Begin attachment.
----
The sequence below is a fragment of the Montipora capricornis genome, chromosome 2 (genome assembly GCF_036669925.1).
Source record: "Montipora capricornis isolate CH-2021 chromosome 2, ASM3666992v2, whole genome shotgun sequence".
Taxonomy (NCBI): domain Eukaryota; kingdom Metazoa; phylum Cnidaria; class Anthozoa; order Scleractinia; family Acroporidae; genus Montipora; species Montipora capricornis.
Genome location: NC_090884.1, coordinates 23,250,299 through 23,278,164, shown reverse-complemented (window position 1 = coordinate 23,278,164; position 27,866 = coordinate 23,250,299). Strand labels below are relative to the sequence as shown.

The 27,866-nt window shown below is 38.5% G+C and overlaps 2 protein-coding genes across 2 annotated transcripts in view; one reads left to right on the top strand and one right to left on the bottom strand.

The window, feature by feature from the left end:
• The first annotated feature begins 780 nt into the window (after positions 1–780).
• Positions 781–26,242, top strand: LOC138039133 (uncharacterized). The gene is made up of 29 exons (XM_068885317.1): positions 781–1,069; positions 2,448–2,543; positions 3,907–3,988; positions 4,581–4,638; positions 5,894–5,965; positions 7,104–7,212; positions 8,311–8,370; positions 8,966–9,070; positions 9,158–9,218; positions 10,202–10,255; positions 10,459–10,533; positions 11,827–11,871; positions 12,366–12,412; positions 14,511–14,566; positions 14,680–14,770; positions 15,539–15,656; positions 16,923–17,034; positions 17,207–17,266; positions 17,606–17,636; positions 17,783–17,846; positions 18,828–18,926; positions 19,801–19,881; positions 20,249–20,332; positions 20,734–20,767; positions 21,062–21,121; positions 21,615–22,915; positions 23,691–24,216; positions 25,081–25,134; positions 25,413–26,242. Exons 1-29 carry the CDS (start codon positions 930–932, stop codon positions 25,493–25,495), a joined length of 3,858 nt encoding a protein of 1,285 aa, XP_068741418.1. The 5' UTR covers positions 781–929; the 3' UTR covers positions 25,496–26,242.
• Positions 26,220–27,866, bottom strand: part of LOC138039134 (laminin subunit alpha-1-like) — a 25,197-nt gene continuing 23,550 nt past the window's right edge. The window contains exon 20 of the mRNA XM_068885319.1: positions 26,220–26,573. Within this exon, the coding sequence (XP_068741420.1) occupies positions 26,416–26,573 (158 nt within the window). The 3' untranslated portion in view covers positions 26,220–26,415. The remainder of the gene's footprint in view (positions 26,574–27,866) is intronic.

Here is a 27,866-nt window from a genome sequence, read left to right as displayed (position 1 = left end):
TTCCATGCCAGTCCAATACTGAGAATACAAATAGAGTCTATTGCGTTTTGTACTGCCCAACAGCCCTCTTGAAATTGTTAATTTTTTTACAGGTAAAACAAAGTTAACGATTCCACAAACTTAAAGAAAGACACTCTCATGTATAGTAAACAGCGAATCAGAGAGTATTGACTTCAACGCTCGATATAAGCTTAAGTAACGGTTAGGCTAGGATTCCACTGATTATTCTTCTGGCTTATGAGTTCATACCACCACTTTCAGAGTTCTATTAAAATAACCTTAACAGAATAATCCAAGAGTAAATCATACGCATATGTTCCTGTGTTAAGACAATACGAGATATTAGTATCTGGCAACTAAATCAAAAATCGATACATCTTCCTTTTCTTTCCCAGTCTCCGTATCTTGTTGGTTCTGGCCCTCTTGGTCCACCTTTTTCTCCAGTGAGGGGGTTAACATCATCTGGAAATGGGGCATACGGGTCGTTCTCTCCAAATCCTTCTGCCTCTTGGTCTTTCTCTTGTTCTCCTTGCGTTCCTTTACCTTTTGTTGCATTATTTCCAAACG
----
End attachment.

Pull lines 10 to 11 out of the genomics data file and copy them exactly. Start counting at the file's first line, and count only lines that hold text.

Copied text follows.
Here is a 27,866-nt window from a genome sequence, read left to right as displayed (position 1 = left end):
TTCCATGCCAGTCCAATACTGAGAATACAAATAGAGTCTATTGCGTTTTGTACTGCCCAACAGCCCTCTTGAAATTGTTAATTTTTTTACAGGTAAAACAAAGTTAACGATTCCACAAACTTAAAGAAAGACACTCTCATGTATAGTAAACAGCGAATCAGAGAGTATTGACTTCAACGCTCGATATAAGCTTAAGTAACGGTTAGGCTAGGATTCCACTGATTATTCTTCTGGCTTATGAGTTCATACCACCACTTTCAGAGTTCTATTAAAATAACCTTAACAGAATAATCCAAGAGTAAATCATACGCATATGTTCCTGTGTTAAGACAATACGAGATATTAGTATCTGGCAACTAAATCAAAAATCGATACATCTTCCTTTTCTTTCCCAGTCTCCGTATCTTGTTGGTTCTGGCCCTCTTGGTCCACCTTTTTCTCCAGTGAGGGGGTTAACATCATCTGGAAATGGGGCATACGGGTCGTTCTCTCCAAATCCTTCTGCCTCTTGGTCTTTCTCTTGTTCTCCTTGCGTTCCTTTACCTTTTGTTGCATTATTTCCAAACG